Hernandez acted quickly to obtain all necessary permits with the idea that food trucks might be the smart move to keep his businesses afloat. He explained that the process is somewhat complicated by needing separate new permits for each truck, a vending permit for sales and another permit for commissary, or operating the kitchen. Additional permits are required for delivery of alcohol for each truck – formerly illegal but temporarily permitted under Gov. Greg Abbott’s emergency declaration guiding pandemic business operations.
One complication is that food truck operators must acquire permits from each municipality they seek to serve, Felix said. For example, his San Antonio permits do not apply to Cibolo, Schertz, Live Oak, or Boerne, he said, and each truck must go through health and fire inspections from each city.
“And each truck has to be licensed,” Felix said, so a fleet of seven trucks such as La Gloria’s must seek multiple permits for each vehicle.
Asked whether the licensing process is onerous, Hernandez said, “I think it’s very fair to say that the current requirements for food and beverage are not really designed for someone who owns a brick and mortar restaurant who is trying to survive the pandemic by mobilizing a food truck.”
La Gloria was only able to acquire permits to deliver alcohol because it is tied to operating a permitted brick-and-mortar establishment, though the permits do not transfer from restaurants to food trucks and new permits must be acquired.
Nevertheless, Felix said the benefits of operating outweigh the permitting costs, which Davies put at between $300 to $1,500 per truck, and that cities have been helpful. “There are some hurdles we have to go through,” he said, “but every city has been pretty good during this time. They understand the need for us to be able to have this food truck on the road.”
The main reason food trucks have delivered for the restaurant business during the pandemic is a matter of expediency, Hernandez said. “Definitely there’s a convenience factor that drives delivery, and will continue to drive delivery forever now,” he said, citing the entry into the business by large companies such as H-E-B and Circle K, who are building new departments to handle pandemic-specific business.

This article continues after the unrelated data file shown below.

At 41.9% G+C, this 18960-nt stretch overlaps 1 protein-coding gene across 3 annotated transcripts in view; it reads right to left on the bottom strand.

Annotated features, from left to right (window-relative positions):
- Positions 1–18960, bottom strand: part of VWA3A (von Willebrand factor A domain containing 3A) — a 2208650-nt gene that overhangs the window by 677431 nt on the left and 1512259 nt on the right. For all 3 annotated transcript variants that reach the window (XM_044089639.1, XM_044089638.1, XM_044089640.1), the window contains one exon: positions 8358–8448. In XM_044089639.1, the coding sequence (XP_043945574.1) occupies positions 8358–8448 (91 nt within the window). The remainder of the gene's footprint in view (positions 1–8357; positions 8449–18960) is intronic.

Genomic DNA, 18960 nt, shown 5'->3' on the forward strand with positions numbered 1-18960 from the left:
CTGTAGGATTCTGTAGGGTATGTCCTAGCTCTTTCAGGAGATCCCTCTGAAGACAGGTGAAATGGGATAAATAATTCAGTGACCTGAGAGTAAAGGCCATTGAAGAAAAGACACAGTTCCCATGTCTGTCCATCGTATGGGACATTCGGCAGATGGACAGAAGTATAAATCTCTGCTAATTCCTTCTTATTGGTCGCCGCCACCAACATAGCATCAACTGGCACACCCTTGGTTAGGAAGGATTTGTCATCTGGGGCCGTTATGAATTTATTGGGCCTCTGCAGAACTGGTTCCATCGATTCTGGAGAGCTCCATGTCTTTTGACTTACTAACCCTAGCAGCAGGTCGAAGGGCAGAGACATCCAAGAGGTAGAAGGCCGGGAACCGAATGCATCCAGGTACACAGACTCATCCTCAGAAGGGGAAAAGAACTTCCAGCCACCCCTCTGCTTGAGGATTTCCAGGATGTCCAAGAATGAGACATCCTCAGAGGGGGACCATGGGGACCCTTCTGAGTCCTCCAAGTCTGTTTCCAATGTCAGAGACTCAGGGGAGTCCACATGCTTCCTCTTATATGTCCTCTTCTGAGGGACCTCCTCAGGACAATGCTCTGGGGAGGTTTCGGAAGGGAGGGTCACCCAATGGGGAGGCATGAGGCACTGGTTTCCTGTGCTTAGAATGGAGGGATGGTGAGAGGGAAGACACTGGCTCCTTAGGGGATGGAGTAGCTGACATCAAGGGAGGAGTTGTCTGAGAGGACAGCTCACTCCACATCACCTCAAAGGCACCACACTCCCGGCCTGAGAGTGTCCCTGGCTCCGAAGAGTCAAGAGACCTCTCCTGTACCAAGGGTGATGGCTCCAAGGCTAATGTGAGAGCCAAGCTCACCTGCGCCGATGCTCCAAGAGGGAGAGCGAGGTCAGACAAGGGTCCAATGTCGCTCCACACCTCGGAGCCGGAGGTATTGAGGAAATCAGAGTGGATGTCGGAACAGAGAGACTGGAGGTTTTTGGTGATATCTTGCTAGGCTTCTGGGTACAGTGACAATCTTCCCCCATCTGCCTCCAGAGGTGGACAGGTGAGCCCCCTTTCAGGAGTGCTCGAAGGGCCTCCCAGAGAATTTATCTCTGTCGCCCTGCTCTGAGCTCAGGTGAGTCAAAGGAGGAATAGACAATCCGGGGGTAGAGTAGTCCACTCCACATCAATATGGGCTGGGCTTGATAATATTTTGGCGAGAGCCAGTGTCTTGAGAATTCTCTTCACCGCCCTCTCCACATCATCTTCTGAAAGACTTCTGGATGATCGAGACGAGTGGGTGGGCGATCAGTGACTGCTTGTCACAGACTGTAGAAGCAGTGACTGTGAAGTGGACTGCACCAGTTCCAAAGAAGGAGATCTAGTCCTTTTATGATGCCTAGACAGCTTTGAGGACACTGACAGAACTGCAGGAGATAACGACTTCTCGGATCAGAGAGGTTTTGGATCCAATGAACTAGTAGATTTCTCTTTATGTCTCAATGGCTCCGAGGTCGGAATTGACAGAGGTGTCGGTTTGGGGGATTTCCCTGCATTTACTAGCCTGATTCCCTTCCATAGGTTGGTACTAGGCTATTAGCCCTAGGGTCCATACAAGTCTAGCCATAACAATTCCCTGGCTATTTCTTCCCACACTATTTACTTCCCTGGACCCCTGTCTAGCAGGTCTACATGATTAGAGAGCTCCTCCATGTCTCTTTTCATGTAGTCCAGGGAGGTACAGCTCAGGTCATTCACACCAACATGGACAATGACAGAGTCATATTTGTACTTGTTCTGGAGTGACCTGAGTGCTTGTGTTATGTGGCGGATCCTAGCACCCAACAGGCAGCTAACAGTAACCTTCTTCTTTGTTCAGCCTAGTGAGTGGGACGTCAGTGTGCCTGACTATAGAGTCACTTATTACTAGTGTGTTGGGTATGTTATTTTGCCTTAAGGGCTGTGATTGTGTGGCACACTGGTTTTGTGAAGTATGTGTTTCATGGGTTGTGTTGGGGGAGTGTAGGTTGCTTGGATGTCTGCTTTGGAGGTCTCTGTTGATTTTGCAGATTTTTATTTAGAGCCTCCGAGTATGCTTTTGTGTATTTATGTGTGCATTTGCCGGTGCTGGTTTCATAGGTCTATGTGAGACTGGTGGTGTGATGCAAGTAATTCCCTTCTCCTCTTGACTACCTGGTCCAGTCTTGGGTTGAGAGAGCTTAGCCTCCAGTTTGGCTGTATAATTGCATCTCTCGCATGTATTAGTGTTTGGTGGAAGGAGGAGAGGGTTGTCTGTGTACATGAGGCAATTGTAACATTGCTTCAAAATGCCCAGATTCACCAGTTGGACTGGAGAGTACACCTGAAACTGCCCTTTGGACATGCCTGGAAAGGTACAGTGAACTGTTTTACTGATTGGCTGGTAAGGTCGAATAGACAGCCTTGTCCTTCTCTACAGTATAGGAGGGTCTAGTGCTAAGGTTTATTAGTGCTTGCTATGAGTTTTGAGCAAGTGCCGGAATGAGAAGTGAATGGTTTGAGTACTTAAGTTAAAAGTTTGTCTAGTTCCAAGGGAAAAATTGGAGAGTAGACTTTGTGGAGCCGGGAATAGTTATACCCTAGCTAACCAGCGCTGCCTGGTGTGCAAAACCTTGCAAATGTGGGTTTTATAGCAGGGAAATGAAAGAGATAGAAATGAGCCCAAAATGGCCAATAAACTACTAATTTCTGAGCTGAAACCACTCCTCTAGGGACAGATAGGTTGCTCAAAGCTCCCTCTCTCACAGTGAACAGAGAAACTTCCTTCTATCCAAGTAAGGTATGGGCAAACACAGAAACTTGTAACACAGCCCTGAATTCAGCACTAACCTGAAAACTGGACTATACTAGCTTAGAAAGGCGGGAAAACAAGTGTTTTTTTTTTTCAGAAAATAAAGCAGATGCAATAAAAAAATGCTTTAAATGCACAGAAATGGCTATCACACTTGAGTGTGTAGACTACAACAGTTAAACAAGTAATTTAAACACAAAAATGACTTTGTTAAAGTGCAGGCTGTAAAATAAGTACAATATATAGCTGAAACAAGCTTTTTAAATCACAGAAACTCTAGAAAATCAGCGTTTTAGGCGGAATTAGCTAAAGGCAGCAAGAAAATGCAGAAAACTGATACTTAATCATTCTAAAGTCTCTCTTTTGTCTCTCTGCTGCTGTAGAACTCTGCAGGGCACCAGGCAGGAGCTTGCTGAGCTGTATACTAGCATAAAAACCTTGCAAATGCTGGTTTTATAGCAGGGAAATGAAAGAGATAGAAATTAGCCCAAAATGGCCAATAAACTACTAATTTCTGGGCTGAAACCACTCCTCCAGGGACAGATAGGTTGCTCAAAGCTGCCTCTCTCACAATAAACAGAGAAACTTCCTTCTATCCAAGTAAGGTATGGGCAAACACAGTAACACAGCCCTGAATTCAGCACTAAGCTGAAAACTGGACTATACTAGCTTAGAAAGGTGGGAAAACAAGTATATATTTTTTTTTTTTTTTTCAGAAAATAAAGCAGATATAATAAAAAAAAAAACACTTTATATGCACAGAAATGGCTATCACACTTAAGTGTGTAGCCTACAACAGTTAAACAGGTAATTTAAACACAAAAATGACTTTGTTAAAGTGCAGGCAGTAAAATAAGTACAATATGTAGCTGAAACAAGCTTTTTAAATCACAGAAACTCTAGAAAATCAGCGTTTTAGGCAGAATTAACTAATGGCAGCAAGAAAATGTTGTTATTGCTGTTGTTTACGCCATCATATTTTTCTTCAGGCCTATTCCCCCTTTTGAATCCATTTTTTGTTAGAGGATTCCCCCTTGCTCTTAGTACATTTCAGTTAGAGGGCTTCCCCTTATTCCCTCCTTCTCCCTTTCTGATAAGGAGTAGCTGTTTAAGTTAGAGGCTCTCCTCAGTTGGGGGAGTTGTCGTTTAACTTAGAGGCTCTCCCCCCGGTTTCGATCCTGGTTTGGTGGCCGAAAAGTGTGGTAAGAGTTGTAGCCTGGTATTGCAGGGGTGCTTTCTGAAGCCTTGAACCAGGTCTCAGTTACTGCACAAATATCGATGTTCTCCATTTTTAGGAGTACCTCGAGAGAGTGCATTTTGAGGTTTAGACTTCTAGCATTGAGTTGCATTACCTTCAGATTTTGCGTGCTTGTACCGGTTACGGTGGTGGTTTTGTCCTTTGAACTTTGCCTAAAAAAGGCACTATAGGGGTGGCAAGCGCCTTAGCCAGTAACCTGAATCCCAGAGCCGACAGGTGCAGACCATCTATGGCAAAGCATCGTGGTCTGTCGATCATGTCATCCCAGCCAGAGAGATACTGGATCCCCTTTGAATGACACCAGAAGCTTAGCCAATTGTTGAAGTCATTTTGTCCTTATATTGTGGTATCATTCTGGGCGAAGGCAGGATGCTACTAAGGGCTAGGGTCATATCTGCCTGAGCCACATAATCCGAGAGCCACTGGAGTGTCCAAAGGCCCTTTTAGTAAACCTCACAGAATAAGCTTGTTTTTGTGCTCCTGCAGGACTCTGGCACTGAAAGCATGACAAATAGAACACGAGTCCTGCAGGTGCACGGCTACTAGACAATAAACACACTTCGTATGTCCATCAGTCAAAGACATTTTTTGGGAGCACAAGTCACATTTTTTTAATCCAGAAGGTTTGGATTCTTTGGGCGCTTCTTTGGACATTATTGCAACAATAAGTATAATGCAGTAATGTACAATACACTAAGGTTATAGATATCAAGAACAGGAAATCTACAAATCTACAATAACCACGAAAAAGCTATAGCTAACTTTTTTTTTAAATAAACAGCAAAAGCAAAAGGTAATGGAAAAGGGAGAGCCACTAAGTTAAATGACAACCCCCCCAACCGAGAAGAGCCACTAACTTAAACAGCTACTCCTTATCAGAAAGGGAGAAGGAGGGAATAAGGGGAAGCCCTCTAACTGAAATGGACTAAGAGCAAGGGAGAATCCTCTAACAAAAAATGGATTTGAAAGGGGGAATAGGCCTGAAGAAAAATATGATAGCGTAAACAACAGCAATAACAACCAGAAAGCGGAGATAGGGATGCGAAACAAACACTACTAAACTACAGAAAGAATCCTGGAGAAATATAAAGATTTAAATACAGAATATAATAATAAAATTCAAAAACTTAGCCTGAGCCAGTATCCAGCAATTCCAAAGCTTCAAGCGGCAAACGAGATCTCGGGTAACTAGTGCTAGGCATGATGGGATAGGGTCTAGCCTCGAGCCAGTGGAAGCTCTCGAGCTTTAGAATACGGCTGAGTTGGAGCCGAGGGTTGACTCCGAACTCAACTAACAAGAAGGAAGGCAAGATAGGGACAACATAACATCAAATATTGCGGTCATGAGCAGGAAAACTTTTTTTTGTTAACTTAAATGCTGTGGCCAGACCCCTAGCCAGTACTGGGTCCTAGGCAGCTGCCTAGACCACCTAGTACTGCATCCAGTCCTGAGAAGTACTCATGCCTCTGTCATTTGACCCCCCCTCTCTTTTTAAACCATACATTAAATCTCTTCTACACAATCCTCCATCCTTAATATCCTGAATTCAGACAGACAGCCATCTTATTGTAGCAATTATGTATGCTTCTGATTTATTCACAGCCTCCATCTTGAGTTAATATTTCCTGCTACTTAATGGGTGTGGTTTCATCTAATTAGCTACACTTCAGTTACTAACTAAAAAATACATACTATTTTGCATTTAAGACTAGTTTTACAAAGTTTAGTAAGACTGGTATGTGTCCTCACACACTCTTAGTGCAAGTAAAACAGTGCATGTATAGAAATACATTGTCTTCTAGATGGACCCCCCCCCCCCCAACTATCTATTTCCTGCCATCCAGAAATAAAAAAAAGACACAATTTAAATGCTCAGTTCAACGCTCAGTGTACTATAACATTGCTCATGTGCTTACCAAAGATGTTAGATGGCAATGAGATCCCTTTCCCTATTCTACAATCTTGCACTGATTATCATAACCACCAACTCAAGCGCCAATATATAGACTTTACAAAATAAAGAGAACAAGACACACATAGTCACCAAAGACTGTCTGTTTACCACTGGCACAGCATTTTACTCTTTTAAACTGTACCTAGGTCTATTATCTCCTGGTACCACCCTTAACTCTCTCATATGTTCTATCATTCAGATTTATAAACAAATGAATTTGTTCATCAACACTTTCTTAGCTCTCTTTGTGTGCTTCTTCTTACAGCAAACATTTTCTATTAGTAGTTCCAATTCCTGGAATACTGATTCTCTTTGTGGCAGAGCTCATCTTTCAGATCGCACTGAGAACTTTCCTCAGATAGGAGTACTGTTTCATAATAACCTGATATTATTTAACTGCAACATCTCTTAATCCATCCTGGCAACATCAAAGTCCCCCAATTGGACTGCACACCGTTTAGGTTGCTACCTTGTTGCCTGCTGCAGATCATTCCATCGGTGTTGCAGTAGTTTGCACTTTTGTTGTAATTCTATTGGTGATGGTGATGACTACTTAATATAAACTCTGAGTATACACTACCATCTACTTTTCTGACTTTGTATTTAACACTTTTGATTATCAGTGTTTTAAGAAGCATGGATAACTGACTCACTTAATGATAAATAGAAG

“They’ve seen it, and I’ve seen it as an opportunity to introduce this type of purchasing to a very broad audience that maybe would have never considered it in the past,” he said.
Census data reports that food truck business nearly doubled nationwide from 2013 to 2018, the most recent year statistics were available. While California led the nation with 753 mobile food establishments in 2018, Texas was second with 549.
Austin and Houston lead the way with a combined 190 trucks, but “I see that there are a lot of other companies showing up here in San Antonio,” Felix said, “and I think it’s great because I’d love for San Antonio to be on the map along with … those other cities.”
Back to the future
Still, some restaurateurs are bucking the trend. Chef Kris Martinez shut down his Rocker Dogz gourmet hot dog cart four years ago but held a grand opening Sept. 12 for his new brick-and-mortar location on South Roosevelt Avenue.
Orlando Aguirre, owner of the Chilaquil food truck formerly stationed at the Broadway News lot, said business was good after the first month of the shutdown, but he decided to follow his initial dream of opening a stationary location in the recently re-opened Pearl Bottling Department food hall.
“We always wanted to be at the Pearl,” Aguirre said.
Because of the shared space of the food hall, the environment is similar to a gathering of food trucks, he said, with views of chefs cooking and a lively atmosphere. The main advantage, he said, is more space for storage.
“That’s a big issue” with food trucks, he said. “If we sell out, we sell out. … Moving into a brick-and-mortar is going to help us to serve for longer hours, serve more customers, and also give a better experience.”
Franky Eureste closed his South Roosevelt Street bar, Franky Diablo’s, with a Facebook announcement on Aug. 5, writing: “We had a great run, but times are just different and can’t keep up with the constant change of things needed to operate as a bar.”
A vinyl sign soon went up on the chain link fence across the street advertising for food truck operators whose trucks Eureste would like to host on the open lot. Restrictions currently limit the number of trucks to two, though he hopes the city will relax regulations to allow for more, creating at least a mini version of Davies’ original food park.
Just down the road from the former location of Boardwalk on Bulverde, a new business called Food Truck Garage is advertising for food trucks to park in its large open lot, promising music along with a variety of food.
The San Antonio Food Truck Association might have a harder time keeping up with all the new businesses popping up, including a new Spurs Street Eats food truck opening Oct. 3, but the association’s website remains a useful resource in locating trucks.
And the Census Bureau reports that the food truck industry is only growing and expanding its reach. “This industry has gained a foothold in counties that never before had food trucks,” its website reports.
The only issue is that the many HOAs eager for a food truck to visit their neighborhood might have to wait a while. Felix reports a three-month backlog on requests for the Smashin Crab truck.
“It’s a great problem to have,” he said.